College students are in one of the most vulnerable age groups for sexual assault.
According to multiple studies, female students are at an increased risk for sexual assault during the first few weeks of their freshmen year. The time from the beginning of the semester to Thanksgiving break is known as the “red zone” — a period of vulnerability.
Most college students who are sexually assaulted are victimized by someone they know. Although stranger rapes occur, acquaintance rape is the most prevalent form of sexual violence among college students.
There is a common misconception that acquaintance rape is not as serious, not as criminal and not as traumatic to the victim as stranger rape. Some people think it isn’t “real rape.”
However, rape is a felony crime, regardless of the offender’s relationship to the victim. Acquaintance rape is just as serious and just as devastating to the victim.
Although the only true way to prevent rape is to stop the rapist, here are some steps to avoid or help to prevent acquaintance rape:
Know your sexual intentions and limits and communicate them clearly. You have the right to say “no” to any unwanted sexual contact. Back up your words with your body language. If you are uncertain about what you want, ask your partner to respect your feelings. Don’t give mixed messages.
Your partner cannot read your mind. Be verbal and say what you are feeling. Tell the person how far you want to go, what you want and don’t want to do and when you want to stop.
Remember that some people think drinking heavily, wearing certain clothing or agreeing to be alone with them indicates a willingness to have sex. Be careful to communicate your limits and intentions clearly in such situations.
Trust your “gut” feelings. If you start to feel uncomfortable or unsafe, listen to your feelings and act on them. Get yourself out of the situation. Call for help.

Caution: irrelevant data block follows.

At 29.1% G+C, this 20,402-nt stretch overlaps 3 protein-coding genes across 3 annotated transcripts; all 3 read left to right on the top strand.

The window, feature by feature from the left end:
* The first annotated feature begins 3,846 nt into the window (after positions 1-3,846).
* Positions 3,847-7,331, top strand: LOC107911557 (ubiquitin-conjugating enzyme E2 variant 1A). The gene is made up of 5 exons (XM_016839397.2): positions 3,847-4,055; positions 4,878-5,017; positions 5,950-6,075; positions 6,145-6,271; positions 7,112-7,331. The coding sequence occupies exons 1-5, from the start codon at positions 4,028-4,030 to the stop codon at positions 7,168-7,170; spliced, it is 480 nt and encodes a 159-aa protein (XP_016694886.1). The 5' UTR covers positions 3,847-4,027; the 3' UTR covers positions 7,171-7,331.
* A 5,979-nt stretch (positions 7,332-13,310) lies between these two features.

Ask for help or “make a scene” if you feel threatened. If you are being pressured or forced into sexual activity against your will, let the other person know how you feel and get out of the situation, even if it’s awkward and you embarrass the other person.
Be especially careful in situations involving the use of drugs or alcohol. They can make you less aware of danger signs and less able to communicate clearly. Be especially aware when you are in a new situation or with people you don’t know well.
Go to parties or clubs with friends you can trust and agree to “look out” for one another. At parties where there is drinking or drugs, appoint a “designated sober person” who will look out for the others in the group by regularly checking on them. Leave parties with people you know.
Listen carefully to the person you are with in sexual situations. If your partner says “no” to sexual contact or their body language tells you they are unwilling, stop. If your partner was willing at first, but now doesn’t want to go any further, stop. If you think you are getting a “mixed message,” or you are not sure what your partner wants stop.
Don’t assume you know what another person wants. For example, don’t automatically assume that just because a person gets drunk or agrees to be alone with you, they want to have sex. Don’t assume that just because someone has had sex with you before, she or he is willing to have sex with you again. And don’t assume that when a partner consents to kissing or other sexual touching, he or she is willing to have sexual intercourse.
Get verbal consent from your partner. Be aware that if you have sex with someone who is unable to give consent or is unable to resist, you are committing rape or sexual assault. If you have sex with someone who is under the influence of alcohol or drugs, “passed out,” asleep, or unable to say “no,” you may be guilty of rape or sexual assault.
Resist peer pressure to do things you don’t want to do. Don’t participate in violent or criminal acts or get involved in any activity that makes you feel uncomfortable. Don’t go along with people who are abusing another person.
Get involved if you think someone else might be in trouble. If you see someone who could be about to commit rape or become a victim, help them